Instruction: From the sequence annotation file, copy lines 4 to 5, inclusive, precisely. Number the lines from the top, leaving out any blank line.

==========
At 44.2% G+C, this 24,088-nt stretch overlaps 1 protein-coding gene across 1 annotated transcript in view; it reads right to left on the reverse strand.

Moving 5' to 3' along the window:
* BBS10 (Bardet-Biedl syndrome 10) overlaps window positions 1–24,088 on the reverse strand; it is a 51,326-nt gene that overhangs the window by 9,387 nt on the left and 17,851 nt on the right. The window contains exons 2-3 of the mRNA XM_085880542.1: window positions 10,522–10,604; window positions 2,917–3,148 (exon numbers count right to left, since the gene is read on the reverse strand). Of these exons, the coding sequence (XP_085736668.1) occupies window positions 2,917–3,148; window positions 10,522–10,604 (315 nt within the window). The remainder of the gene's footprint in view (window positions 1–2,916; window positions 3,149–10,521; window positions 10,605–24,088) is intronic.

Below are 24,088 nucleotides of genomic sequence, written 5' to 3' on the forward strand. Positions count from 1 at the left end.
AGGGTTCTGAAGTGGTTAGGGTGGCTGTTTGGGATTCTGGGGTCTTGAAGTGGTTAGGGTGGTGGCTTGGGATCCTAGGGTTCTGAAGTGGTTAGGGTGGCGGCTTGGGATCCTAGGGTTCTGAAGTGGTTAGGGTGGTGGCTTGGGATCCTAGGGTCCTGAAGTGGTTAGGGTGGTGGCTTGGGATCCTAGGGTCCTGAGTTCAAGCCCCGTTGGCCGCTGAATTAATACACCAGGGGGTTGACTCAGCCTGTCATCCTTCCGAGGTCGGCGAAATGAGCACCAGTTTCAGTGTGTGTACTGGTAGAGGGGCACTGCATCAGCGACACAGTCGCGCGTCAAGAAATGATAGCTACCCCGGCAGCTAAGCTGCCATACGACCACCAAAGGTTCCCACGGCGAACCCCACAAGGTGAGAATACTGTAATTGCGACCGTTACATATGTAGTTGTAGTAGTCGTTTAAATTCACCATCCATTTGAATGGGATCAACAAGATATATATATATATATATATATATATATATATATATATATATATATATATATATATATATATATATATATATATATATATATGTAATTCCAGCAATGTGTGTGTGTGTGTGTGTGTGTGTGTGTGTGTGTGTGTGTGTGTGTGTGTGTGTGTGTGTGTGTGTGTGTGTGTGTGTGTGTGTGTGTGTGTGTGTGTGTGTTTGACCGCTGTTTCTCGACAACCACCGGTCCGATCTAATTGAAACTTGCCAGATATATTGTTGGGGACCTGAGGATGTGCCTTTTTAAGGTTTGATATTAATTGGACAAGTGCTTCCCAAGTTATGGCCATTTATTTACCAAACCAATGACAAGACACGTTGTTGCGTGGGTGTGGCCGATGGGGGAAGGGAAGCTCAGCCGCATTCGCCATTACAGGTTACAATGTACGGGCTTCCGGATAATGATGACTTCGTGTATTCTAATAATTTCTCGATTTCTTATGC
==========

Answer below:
Below are 24,088 nucleotides of genomic sequence, written 5' to 3' on the forward strand. Positions count from 1 at the left end.
AGGGTTCTGAAGTGGTTAGGGTGGCTGTTTGGGATTCTGGGGTCTTGAAGTGGTTAGGGTGGTGGCTTGGGATCCTAGGGTTCTGAAGTGGTTAGGGTGGCGGCTTGGGATCCTAGGGTTCTGAAGTGGTTAGGGTGGTGGCTTGGGATCCTAGGGTCCTGAAGTGGTTAGGGTGGTGGCTTGGGATCCTAGGGTCCTGAGTTCAAGCCCCGTTGGCCGCTGAATTAATACACCAGGGGGTTGACTCAGCCTGTCATCCTTCCGAGGTCGGCGAAATGAGCACCAGTTTCAGTGTGTGTACTGGTAGAGGGGCACTGCATCAGCGACACAGTCGCGCGTCAAGAAATGATAGCTACCCCGGCAGCTAAGCTGCCATACGACCACCAAAGGTTCCCACGGCGAACCCCACAAGGTGAGAATACTGTAATTGCGACCGTTACATATGTAGTTGTAGTAGTCGTTTAAATTCACCATCCATTTGAATGGGATCAACAAGATATATATATATATATATATATATATATATATATATATATATATATATATATATATATATATATATATATATATATATATATGTAATTCCAGCAATGTGTGTGTGTGTGTGTGTGTGTGTGTGTGTGTGTGTGTGTGTGTGTGTGTGTGTGTGTGTGTGTGTGTGTGTGTGTGTGTGTGTGTGTGTGTGTGTGTGTGTTTGACCGCTGTTTCTCGACAACCACCGGTCCGATCTAATTGAAACTTGCCAGATATATTGTTGGGGACCTGAGGATGTGCCTTTTTAAGGTTTGATATTAATTGGACAAGTGCTTCCCAAGTTATGGCCATTTATTTACCAAACCAATGACAAGACACGTTGTTGCGTGGGTGTGGCCGATGGGGGAAGGGAAGCTCAGCCGCATTCGCCATTACAGGTTACAATGTACGGGCTTCCGGATAATGATGACTTCGTGTATTCTAATAATTTCTCGATTTCTTATGC